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Why G.M. needs a government loan

A healthy auto industry is critical to the economy.

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When General Motors celebrated its 100th anniversary this month, it was a time to recall not only our achievements but also the challenges we overcame in our first century. We endured economic upheavals such as the Great Depression and produced vehicles to defend America in war and drive our economy in peace.

Today we are facing an array of challenges that are alarming, not only for our industry, but for our nation as well. Fuel prices have risen precipitously at the same time as the US economy has slowed. Financial markets are volatile. We are ever more dependent on unstable or hostile regions to supply our oil. Concerns are rising about the potential impact of climate change.

The challenges we face today demand nothing less than the reinvention of the automobile. And General Motors and the rest of the US auto industry are striving to achieve that goal. At GM, we have made a significant commitment to produce alternate-propulsion vehicles. We have six hybrid models on the market today and will have nine by mid-2009. The Chevy Volt, an electric vehicle that will go on sale in late 2010, will deliver 40 miles of gasoline- and emission-free driving on a single charge and hundreds more miles by using a small gas engine to generate additional electricity.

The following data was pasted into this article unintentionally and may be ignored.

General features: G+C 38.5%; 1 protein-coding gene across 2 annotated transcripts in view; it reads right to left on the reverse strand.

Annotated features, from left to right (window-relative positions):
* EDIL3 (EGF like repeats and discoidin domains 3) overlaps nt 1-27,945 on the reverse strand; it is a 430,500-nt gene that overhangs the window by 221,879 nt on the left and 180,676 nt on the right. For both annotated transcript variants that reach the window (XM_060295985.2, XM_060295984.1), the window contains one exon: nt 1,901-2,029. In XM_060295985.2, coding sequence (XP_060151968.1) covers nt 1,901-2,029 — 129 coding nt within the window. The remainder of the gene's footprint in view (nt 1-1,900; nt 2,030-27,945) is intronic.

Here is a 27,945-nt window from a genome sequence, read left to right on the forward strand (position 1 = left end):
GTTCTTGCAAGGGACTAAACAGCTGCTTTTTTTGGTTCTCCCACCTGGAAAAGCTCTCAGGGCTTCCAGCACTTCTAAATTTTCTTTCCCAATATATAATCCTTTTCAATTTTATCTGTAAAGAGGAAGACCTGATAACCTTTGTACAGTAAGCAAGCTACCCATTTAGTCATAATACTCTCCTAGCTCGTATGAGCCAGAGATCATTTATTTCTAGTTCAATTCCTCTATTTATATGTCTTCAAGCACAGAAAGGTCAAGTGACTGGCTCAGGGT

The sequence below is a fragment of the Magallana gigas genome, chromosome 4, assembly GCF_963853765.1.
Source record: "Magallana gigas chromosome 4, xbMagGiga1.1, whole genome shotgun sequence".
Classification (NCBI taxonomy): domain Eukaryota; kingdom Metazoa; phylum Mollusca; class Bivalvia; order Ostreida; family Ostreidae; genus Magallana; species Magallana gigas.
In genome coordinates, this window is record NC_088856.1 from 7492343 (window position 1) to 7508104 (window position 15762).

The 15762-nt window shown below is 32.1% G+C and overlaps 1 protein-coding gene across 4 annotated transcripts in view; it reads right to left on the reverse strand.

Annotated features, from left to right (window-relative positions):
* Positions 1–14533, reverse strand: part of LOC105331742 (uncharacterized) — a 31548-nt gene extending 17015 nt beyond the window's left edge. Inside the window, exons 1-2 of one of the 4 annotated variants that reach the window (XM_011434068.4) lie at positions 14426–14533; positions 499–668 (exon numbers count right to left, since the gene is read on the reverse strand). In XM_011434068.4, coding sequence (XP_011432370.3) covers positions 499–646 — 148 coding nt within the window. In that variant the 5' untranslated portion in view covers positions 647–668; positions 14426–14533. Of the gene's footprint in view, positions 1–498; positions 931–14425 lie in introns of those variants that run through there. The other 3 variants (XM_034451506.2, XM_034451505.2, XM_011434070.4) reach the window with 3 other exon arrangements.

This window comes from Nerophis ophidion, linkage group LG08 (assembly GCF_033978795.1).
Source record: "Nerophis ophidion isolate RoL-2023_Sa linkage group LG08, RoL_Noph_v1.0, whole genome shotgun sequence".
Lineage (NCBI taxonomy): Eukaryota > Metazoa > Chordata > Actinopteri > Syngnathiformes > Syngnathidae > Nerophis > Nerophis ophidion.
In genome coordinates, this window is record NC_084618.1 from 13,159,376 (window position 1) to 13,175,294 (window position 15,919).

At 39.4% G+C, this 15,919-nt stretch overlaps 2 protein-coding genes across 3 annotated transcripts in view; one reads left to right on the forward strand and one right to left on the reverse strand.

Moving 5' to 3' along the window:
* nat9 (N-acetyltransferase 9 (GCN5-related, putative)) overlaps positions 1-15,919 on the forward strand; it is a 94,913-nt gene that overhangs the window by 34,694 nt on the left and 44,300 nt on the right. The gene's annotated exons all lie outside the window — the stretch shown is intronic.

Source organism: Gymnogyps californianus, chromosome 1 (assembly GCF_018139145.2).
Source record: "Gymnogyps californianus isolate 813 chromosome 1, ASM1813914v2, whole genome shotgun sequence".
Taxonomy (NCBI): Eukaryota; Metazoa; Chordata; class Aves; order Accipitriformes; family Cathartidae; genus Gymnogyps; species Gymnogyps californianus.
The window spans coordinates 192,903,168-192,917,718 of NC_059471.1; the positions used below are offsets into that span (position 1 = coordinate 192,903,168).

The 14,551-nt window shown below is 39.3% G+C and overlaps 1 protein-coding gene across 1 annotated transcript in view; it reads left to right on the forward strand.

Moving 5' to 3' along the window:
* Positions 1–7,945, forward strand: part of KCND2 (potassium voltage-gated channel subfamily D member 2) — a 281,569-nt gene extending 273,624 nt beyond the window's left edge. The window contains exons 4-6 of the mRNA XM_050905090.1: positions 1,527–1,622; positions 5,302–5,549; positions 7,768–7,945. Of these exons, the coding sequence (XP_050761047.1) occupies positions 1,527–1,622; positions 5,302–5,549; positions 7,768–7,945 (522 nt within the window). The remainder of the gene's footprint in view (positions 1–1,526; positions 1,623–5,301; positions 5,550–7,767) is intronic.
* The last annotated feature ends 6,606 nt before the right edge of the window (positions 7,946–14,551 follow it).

But uncertain economic and market conditions threaten the progress that we are making and that American consumers are demanding we accelerate. That acceleration – which requires significant investment – is at risk because of limited access to capital.

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